The Dec. 29 show at Delray’s Tin Roof that included national comics Jimmy Shubert and Bret Ernst likely was the best comedy show in the country that day. (Photo by Chuck King / Applause Break)

The Butcher Shop Beer Garden and Grill, located in downtown West Palm Beach, hosts shows produced by Corey Cognac every other Thursday. Weather permitting, the sprawling venue gives the comics an outdoor stage and seating dedicated to the South Florida comedy show.

“For us, having comedy every other Thursday night, it’s something that’s bringing a lot of people to us and people seem to enjoy it,” Butcher Shop general manager Rick Toledo said. “Every other Thursday, when comedy’s here, more people seem to show up and they like it, and they want it more, and it seems to be getting a good crowd.”

Comedy Benefits South Florida Establishments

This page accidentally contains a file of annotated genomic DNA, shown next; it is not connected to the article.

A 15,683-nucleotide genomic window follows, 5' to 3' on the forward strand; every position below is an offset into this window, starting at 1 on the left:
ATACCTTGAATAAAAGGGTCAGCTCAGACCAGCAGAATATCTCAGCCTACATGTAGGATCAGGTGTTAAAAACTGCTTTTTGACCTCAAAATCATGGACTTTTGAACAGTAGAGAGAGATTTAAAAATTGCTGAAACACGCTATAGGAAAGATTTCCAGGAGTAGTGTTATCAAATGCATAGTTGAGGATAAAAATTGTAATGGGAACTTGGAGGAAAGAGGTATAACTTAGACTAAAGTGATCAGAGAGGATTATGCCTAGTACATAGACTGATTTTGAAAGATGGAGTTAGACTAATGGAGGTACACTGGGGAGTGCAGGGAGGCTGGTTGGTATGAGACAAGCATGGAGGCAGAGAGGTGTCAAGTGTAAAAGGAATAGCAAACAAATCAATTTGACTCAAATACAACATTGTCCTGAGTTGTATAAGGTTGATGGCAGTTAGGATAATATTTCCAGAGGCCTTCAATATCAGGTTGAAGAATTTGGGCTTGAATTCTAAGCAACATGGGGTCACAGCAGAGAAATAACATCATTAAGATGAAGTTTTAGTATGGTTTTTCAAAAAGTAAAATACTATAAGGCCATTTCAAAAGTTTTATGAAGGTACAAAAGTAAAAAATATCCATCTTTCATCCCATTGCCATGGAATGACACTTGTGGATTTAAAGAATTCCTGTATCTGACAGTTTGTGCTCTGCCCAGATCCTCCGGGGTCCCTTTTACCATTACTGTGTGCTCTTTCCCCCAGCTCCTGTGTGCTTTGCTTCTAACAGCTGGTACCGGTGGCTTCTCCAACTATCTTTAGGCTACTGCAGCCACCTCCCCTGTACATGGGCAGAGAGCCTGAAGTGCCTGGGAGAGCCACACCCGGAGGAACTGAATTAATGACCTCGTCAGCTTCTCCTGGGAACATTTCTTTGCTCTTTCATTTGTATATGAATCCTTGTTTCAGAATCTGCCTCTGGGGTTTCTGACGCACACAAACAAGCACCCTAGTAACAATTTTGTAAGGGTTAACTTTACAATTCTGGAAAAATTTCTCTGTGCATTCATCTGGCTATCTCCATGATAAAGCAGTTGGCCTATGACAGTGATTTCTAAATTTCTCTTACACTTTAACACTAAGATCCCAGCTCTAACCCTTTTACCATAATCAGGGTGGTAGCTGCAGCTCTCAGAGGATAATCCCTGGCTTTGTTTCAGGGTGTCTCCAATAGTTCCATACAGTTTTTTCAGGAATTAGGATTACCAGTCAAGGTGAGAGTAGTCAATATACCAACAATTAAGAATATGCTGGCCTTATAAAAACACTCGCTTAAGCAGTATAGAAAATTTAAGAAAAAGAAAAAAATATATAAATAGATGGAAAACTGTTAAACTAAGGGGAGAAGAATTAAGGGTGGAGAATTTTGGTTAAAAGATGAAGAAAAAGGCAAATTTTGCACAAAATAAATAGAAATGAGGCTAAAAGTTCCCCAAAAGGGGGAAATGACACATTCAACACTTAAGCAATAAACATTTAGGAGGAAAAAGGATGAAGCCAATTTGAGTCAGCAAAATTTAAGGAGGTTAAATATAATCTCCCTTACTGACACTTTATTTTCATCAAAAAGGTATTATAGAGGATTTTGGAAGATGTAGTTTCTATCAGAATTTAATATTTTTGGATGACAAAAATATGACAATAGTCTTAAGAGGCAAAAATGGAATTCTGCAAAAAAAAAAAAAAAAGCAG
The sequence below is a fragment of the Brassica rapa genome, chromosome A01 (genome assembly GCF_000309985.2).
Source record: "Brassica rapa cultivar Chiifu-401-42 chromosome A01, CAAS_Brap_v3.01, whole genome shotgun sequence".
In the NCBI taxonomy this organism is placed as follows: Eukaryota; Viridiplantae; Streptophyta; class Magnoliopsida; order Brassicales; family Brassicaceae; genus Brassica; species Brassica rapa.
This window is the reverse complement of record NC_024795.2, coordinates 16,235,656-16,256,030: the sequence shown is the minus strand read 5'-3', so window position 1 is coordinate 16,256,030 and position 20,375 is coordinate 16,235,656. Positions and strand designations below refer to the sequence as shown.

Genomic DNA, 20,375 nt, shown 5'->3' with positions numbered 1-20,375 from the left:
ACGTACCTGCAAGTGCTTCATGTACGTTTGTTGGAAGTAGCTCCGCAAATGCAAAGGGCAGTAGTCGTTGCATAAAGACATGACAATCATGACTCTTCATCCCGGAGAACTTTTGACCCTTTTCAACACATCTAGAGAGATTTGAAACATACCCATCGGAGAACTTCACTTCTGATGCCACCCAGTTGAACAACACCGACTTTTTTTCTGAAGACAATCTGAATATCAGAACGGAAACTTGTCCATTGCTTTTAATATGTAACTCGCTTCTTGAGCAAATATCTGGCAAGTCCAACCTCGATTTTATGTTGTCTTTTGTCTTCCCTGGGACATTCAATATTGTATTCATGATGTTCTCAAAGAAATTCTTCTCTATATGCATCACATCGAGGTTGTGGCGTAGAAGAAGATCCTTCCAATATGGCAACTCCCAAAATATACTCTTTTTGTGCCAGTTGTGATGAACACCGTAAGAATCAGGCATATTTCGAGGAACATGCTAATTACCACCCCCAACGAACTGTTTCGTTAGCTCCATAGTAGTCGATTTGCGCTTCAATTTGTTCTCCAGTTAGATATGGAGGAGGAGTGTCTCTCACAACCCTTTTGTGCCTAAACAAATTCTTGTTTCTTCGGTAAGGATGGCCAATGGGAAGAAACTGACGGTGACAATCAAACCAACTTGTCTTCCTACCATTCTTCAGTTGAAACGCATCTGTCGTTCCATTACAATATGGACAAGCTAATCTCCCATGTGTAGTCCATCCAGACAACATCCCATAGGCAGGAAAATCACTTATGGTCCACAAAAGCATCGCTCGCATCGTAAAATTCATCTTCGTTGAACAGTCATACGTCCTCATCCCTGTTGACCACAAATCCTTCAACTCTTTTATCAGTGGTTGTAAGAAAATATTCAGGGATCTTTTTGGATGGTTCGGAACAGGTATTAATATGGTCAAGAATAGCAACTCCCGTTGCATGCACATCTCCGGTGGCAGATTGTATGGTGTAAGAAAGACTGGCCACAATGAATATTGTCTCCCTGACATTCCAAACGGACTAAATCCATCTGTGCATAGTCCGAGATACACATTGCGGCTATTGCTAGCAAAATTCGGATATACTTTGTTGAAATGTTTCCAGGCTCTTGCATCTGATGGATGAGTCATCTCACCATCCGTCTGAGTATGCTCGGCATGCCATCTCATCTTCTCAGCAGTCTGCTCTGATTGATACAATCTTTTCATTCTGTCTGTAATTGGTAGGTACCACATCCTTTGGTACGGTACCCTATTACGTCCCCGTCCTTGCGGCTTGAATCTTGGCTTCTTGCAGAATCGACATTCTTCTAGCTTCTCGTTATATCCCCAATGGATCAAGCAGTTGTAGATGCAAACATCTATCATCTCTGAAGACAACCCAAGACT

When Whistle Stop owner Jeremy Levy looked to rebuild his post-pandemic Monday night business, he contacted national touring comic and South Floridian Matt Bellak.

Thus far Bellak has produced four of the now twice-monthly shows, with the most recent Monday show displaying a strong uptick in attendance.

“I’d say probably half the crowd if not more than that, they were new faces to the bar,” Levy said. “Hopefully those new faces, we’ll see them again on non-comedy nights.”

If nothing else, the comedy shows are helping bar fans forget about the struggles of the past 16 months, if only for a few hours.

“It’s refreshing to hear everybody laughing – especially after the year that we’ve all been through,” Mauriello said.